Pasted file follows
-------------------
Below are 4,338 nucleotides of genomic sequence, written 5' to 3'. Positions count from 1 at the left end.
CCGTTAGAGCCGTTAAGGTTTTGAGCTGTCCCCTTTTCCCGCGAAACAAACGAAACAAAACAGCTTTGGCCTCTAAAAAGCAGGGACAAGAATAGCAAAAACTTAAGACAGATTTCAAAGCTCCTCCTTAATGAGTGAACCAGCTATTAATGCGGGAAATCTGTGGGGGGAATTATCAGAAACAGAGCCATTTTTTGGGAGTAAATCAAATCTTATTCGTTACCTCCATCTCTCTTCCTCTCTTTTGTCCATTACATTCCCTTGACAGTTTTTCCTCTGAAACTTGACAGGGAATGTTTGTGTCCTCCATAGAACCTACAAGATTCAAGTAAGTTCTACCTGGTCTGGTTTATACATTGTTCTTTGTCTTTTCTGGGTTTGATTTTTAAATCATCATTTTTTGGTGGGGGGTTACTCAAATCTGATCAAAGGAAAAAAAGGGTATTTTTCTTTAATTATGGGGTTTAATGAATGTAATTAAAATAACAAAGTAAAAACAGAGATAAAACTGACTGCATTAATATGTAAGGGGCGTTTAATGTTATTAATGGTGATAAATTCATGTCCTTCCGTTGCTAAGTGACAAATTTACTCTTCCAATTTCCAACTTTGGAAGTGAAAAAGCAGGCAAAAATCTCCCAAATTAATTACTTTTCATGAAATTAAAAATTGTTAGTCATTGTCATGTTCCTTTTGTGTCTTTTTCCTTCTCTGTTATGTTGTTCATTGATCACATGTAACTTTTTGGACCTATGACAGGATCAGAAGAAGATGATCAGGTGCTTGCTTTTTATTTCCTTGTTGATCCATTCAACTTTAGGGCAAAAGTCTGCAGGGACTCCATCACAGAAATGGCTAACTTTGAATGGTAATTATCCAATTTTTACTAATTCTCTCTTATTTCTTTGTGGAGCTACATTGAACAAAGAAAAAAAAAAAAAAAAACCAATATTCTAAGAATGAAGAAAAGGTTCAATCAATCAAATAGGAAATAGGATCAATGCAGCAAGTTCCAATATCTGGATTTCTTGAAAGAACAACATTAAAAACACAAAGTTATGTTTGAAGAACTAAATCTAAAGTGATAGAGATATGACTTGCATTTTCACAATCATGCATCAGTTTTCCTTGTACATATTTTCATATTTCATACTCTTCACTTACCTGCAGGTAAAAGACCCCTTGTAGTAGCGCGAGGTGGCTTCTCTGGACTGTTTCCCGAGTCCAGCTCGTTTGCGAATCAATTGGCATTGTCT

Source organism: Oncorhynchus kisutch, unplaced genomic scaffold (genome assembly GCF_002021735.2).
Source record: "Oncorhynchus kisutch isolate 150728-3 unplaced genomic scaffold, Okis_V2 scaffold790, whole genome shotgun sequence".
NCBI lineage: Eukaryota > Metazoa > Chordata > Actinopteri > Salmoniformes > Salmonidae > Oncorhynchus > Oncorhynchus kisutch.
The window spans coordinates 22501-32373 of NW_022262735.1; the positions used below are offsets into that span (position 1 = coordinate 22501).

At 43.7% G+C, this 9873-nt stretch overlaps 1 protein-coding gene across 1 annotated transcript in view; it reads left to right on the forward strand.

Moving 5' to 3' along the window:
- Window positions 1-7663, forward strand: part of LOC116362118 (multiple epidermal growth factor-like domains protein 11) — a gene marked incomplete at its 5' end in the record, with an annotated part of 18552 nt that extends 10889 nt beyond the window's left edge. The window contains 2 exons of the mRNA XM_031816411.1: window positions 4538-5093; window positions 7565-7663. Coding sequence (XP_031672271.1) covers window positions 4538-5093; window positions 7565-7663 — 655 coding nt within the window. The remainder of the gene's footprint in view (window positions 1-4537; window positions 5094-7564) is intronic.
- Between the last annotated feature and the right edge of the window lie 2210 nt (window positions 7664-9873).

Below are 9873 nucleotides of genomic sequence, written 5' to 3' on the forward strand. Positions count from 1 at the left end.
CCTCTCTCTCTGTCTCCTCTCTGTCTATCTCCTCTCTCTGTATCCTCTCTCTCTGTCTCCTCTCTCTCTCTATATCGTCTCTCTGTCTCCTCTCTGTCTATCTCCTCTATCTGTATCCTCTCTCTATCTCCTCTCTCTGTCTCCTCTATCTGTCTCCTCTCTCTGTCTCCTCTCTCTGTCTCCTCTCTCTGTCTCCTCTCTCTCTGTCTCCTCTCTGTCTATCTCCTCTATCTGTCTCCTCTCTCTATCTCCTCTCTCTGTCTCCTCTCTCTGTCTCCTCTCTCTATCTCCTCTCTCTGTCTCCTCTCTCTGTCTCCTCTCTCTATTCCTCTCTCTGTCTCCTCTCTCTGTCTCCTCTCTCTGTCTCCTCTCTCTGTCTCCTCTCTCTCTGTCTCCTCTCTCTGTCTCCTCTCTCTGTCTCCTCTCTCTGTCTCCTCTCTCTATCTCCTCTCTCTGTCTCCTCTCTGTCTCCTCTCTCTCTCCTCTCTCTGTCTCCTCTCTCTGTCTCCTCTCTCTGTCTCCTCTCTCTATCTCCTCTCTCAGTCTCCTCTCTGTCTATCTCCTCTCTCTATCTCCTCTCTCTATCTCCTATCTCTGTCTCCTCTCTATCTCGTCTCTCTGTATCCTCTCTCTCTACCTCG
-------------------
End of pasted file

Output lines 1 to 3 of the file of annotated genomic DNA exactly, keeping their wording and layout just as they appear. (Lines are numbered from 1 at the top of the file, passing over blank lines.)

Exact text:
Below are 4,338 nucleotides of genomic sequence, written 5' to 3'. Positions count from 1 at the left end.
CCGTTAGAGCCGTTAAGGTTTTGAGCTGTCCCCTTTTCCCGCGAAACAAACGAAACAAAACAGCTTTGGCCTCTAAAAAGCAGGGACAAGAATAGCAAAAACTTAAGACAGATTTCAAAGCTCCTCCTTAATGAGTGAACCAGCTATTAATGCGGGAAATCTGTGGGGGGAATTATCAGAAACAGAGCCATTTTTTGGGAGTAAATCAAATCTTATTCGTTACCTCCATCTCTCTTCCTCTCTTTTGTCCATTACATTCCCTTGACAGTTTTTCCTCTGAAACTTGACAGGGAATGTTTGTGTCCTCCATAGAACCTACAAGATTCAAGTAAGTTCTACCTGGTCTGGTTTATACATTGTTCTTTGTCTTTTCTGGGTTTGATTTTTAAATCATCATTTTTTGGTGGGGGGTTACTCAAATCTGATCAAAGGAAAAAAAGGGTATTTTTCTTTAATTATGGGGTTTAATGAATGTAATTAAAATAACAAAGTAAAAACAGAGATAAAACTGACTGCATTAATATGTAAGGGGCGTTTAATGTTATTAATGGTGATAAATTCATGTCCTTCCGTTGCTAAGTGACAAATTTACTCTTCCAATTTCCAACTTTGGAAGTGAAAAAGCAGGCAAAAATCTCCCAAATTAATTACTTTTCATGAAATTAAAAATTGTTAGTCATTGTCATGTTCCTTTTGTGTCTTTTTCCTTCTCTGTTATGTTGTTCATTGATCACATGTAACTTTTTGGACCTATGACAGGATCAGAAGAAGATGATCAGGTGCTTGCTTTTTATTTCCTTGTTGATCCATTCAACTTTAGGGCAAAAGTCTGCAGGGACTCCATCACAGAAATGGCTAACTTTGAATGGTAATTATCCAATTTTTACTAATTCTCTCTTATTTCTTTGTGGAGCTACATTGAACAAAGAAAAAAAAAAAAAAAAACCAATATTCTAAGAATGAAGAAAAGGTTCAATCAATCAAATAGGAAATAGGATCAATGCAGCAAGTTCCAATATCTGGATTTCTTGAAAGAACAACATTAAAAACACAAAGTTATGTTTGAAGAACTAAATCTAAAGTGATAGAGATATGACTTGCATTTTCACAATCATGCATCAGTTTTCCTTGTACATATTTTCATATTTCATACTCTTCACTTACCTGCAGGTAAAAGACCCCTTGTAGTAGCGCGAGGTGGCTTCTCTGGACTGTTTCCCGAGTCCAGCTCGTTTGCGAATCAATTGGCATTGTCT

Source organism: Oncorhynchus kisutch, unplaced genomic scaffold (genome assembly GCF_002021735.2).